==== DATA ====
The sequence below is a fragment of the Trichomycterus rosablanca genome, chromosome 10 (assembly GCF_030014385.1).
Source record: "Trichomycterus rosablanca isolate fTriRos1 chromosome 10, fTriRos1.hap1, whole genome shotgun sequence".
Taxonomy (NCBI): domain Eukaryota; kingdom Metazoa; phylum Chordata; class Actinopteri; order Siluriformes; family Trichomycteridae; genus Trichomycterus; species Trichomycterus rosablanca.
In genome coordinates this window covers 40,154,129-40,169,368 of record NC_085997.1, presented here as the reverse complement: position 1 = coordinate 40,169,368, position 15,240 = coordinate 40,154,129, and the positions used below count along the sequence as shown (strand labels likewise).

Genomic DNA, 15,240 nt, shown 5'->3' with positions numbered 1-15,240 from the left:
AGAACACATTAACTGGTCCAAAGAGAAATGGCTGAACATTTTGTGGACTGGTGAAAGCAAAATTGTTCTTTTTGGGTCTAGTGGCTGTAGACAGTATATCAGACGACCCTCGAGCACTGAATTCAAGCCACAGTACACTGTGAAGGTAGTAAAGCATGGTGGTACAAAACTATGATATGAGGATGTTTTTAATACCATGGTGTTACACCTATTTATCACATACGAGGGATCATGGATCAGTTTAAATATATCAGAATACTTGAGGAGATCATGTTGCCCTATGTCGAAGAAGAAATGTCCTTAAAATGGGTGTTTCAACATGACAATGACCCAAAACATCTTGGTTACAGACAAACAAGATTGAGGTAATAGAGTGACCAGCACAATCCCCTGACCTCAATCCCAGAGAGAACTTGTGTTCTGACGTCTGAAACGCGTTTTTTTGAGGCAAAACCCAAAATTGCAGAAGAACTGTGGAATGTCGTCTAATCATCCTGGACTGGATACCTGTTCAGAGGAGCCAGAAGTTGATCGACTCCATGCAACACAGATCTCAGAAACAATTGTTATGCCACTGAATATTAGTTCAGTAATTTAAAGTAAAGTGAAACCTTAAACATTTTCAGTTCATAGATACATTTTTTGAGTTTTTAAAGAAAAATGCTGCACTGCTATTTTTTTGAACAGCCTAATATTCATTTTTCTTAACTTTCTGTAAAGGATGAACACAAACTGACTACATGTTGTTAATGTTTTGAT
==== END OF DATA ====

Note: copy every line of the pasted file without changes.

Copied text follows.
The sequence below is a fragment of the Trichomycterus rosablanca genome, chromosome 10 (assembly GCF_030014385.1).
Source record: "Trichomycterus rosablanca isolate fTriRos1 chromosome 10, fTriRos1.hap1, whole genome shotgun sequence".
Taxonomy (NCBI): domain Eukaryota; kingdom Metazoa; phylum Chordata; class Actinopteri; order Siluriformes; family Trichomycteridae; genus Trichomycterus; species Trichomycterus rosablanca.
In genome coordinates this window covers 40,154,129-40,169,368 of record NC_085997.1, presented here as the reverse complement: position 1 = coordinate 40,169,368, position 15,240 = coordinate 40,154,129, and the positions used below count along the sequence as shown (strand labels likewise).

Genomic DNA, 15,240 nt, shown 5'->3' with positions numbered 1-15,240 from the left:
AGAACACATTAACTGGTCCAAAGAGAAATGGCTGAACATTTTGTGGACTGGTGAAAGCAAAATTGTTCTTTTTGGGTCTAGTGGCTGTAGACAGTATATCAGACGACCCTCGAGCACTGAATTCAAGCCACAGTACACTGTGAAGGTAGTAAAGCATGGTGGTACAAAACTATGATATGAGGATGTTTTTAATACCATGGTGTTACACCTATTTATCACATACGAGGGATCATGGATCAGTTTAAATATATCAGAATACTTGAGGAGATCATGTTGCCCTATGTCGAAGAAGAAATGTCCTTAAAATGGGTGTTTCAACATGACAATGACCCAAAACATCTTGGTTACAGACAAACAAGATTGAGGTAATAGAGTGACCAGCACAATCCCCTGACCTCAATCCCAGAGAGAACTTGTGTTCTGACGTCTGAAACGCGTTTTTTTGAGGCAAAACCCAAAATTGCAGAAGAACTGTGGAATGTCGTCTAATCATCCTGGACTGGATACCTGTTCAGAGGAGCCAGAAGTTGATCGACTCCATGCAACACAGATCTCAGAAACAATTGTTATGCCACTGAATATTAGTTCAGTAATTTAAAGTAAAGTGAAACCTTAAACATTTTCAGTTCATAGATACATTTTTTGAGTTTTTAAAGAAAAATGCTGCACTGCTATTTTTTTGAACAGCCTAATATTCATTTTTCTTAACTTTCTGTAAAGGATGAACACAAACTGACTACATGTTGTTAATGTTTTGAT